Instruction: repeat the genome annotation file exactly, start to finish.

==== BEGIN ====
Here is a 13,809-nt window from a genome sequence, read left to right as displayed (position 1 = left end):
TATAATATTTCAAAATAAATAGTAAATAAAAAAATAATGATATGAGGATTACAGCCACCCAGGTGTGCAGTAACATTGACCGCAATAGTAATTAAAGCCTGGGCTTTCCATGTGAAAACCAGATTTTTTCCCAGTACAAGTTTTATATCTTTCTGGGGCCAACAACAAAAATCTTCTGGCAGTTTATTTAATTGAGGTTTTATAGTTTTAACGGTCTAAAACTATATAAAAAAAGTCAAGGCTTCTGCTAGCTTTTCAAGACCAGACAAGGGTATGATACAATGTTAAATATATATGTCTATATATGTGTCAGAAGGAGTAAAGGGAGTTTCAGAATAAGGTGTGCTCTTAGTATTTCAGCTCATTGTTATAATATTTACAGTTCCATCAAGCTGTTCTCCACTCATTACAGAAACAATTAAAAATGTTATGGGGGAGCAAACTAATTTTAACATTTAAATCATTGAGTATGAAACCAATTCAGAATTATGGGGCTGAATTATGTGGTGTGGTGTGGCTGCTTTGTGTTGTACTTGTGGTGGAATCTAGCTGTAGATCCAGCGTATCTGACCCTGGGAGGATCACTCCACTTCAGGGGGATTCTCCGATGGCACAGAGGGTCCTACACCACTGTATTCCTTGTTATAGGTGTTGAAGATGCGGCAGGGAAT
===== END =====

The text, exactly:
Here is a 13,809-nt window from a genome sequence, read left to right as displayed (position 1 = left end):
TATAATATTTCAAAATAAATAGTAAATAAAAAAATAATGATATGAGGATTACAGCCACCCAGGTGTGCAGTAACATTGACCGCAATAGTAATTAAAGCCTGGGCTTTCCATGTGAAAACCAGATTTTTTCCCAGTACAAGTTTTATATCTTTCTGGGGCCAACAACAAAAATCTTCTGGCAGTTTATTTAATTGAGGTTTTATAGTTTTAACGGTCTAAAACTATATAAAAAAAGTCAAGGCTTCTGCTAGCTTTTCAAGACCAGACAAGGGTATGATACAATGTTAAATATATATGTCTATATATGTGTCAGAAGGAGTAAAGGGAGTTTCAGAATAAGGTGTGCTCTTAGTATTTCAGCTCATTGTTATAATATTTACAGTTCCATCAAGCTGTTCTCCACTCATTACAGAAACAATTAAAAATGTTATGGGGGAGCAAACTAATTTTAACATTTAAATCATTGAGTATGAAACCAATTCAGAATTATGGGGCTGAATTATGTGGTGTGGTGTGGCTGCTTTGTGTTGTACTTGTGGTGGAATCTAGCTGTAGATCCAGCGTATCTGACCCTGGGAGGATCACTCCACTTCAGGGGGATTCTCCGATGGCACAGAGGGTCCTACACCACTGTATTCCTTGTTATAGGTGTTGAAGATGCGGCAGGGAAT